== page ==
The aim of our research was to perform an epidemiological study of migraine and tension headache among adolescents in Republic of Croatia and to determine whether there are differences in prevalence, socioeconomic status, headache onset, gender distribution, health care utilization and self-medication between these two types of primary headaches.

We have surveyed 1876 students attending 18 secondary schools in 10 cities of Croatia using self-administered questionnaire that was designed to classify respondents into a group of migraine or tension headache according to Lipton criteria for migraine and ICHD-2 criteria for both migraine and tension headache.

Prevalence of migraine was 12,8% (17% in women and 8,1% in men) and prevalence of tension headache was 38,3% (40,6% in women and 35,7% in men). Prevalence of migraine with TTH was 2,9% (3,1% in women and 2,7% in men). There was significant difference in prevalence of migraine (OR=2,3) and tension headache (OR=1,23) between female and male students. We have found that migraineurs were more prone to self-medication (OR=3,29), as to health care utilization (OR=8,12). Also we have identified smoking as a precipitating factor for migraine.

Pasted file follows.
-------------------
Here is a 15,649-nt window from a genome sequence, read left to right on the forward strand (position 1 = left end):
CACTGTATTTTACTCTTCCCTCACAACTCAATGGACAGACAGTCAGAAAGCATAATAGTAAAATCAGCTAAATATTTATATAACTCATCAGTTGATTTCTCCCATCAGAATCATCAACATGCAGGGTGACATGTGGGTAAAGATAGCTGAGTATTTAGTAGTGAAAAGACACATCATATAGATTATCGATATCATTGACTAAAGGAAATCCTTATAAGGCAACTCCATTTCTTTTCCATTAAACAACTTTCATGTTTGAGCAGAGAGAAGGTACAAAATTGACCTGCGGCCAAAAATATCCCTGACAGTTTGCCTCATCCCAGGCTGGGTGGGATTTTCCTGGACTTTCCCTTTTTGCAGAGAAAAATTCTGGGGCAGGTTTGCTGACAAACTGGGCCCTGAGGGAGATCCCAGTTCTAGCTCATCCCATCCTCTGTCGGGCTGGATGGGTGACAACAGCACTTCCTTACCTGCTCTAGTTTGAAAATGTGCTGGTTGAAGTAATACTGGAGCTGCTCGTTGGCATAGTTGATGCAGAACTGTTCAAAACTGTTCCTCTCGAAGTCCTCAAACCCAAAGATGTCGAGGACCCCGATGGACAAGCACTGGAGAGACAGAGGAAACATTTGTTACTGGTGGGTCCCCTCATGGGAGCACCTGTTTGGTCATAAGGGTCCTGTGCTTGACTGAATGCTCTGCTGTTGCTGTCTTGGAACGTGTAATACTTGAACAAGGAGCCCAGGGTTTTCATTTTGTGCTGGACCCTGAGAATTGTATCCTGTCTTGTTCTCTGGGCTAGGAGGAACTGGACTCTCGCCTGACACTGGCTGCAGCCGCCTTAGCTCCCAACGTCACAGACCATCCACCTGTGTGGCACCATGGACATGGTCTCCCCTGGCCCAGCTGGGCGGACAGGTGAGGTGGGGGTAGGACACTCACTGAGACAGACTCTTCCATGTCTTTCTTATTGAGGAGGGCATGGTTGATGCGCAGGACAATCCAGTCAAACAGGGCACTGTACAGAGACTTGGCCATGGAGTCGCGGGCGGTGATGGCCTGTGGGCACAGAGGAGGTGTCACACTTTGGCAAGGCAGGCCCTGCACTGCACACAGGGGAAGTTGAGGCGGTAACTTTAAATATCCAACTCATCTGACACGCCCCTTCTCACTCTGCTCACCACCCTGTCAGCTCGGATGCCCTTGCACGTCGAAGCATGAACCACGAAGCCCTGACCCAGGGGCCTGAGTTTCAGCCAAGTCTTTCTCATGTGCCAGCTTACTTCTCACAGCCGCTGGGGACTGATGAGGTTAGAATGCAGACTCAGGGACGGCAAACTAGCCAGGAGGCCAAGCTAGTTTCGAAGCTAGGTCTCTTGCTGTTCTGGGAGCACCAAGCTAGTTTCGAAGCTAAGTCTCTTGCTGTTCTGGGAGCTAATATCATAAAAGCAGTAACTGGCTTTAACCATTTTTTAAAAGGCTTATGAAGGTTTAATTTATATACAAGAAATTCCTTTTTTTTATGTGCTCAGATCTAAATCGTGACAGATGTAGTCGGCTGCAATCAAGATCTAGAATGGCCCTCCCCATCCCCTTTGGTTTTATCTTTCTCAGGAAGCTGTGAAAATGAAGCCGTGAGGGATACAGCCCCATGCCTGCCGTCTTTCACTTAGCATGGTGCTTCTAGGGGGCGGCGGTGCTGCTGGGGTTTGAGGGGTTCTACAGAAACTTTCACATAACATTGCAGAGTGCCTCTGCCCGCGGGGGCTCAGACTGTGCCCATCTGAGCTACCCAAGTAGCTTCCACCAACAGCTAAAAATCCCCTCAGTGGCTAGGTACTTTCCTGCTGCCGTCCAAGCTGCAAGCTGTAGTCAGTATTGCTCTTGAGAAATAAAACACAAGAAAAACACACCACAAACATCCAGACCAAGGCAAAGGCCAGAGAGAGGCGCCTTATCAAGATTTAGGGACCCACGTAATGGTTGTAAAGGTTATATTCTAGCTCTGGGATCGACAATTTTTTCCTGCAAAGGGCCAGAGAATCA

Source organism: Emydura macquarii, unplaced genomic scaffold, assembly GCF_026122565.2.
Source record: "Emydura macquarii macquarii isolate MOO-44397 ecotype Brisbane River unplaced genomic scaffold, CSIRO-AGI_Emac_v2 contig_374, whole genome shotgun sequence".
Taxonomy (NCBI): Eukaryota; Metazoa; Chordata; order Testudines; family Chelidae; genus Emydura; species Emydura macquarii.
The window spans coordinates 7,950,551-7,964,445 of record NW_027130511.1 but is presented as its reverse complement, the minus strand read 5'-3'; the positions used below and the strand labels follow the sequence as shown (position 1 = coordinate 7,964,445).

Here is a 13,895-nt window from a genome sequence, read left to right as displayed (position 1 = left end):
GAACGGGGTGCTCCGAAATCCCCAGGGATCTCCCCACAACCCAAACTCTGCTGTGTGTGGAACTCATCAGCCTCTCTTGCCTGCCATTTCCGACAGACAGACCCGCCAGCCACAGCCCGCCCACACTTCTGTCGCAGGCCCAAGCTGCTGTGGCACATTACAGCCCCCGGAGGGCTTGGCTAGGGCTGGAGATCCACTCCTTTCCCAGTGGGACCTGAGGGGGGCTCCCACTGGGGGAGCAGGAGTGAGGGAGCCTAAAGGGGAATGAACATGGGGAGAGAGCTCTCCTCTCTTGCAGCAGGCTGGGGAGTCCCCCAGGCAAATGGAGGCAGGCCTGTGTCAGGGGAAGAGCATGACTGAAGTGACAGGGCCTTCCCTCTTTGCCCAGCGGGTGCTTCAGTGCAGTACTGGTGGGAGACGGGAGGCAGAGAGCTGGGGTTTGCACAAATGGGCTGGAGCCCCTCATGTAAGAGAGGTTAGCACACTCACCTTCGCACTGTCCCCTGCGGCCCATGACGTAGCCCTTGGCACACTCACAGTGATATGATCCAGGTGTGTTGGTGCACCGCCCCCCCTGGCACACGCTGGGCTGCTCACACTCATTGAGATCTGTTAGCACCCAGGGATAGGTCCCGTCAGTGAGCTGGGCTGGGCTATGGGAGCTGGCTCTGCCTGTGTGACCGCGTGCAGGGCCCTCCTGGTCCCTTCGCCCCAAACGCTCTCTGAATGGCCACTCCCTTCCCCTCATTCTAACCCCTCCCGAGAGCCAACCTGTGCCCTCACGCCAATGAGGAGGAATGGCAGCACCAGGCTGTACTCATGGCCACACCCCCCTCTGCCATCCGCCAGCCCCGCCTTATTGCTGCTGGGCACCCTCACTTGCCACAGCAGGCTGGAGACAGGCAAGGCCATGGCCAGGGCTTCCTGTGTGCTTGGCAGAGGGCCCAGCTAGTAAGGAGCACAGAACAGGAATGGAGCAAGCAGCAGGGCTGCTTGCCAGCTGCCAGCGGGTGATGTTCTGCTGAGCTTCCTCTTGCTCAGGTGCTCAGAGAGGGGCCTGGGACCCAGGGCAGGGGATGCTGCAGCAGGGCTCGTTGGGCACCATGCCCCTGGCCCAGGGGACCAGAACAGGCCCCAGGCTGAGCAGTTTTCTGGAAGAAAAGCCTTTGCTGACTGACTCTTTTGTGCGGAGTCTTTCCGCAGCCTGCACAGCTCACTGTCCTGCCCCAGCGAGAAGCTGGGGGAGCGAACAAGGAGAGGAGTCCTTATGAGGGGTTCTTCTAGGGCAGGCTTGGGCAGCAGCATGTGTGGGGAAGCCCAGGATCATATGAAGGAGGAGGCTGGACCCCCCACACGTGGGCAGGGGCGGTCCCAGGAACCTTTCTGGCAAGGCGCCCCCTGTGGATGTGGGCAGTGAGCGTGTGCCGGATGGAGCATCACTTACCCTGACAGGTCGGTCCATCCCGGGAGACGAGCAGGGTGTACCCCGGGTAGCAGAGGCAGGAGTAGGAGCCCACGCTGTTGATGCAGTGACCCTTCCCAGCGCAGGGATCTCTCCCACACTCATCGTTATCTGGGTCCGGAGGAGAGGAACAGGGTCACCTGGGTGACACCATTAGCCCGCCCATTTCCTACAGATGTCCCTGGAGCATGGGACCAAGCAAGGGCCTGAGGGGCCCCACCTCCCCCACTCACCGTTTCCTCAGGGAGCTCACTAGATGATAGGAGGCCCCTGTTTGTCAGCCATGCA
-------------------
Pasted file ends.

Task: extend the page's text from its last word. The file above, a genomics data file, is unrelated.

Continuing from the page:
The prevalence of primary headaches in Croatia is similar to that in other countries of the world, tension headache is the most common primary headache, occurring later than migraine, and both types are more common in females. Smoking is a risk factor for developing migraine. Although migraineurs visit the doctor and take medications more frequently, both headaches are underdiagnosed and undertreated.

No conflict of interest.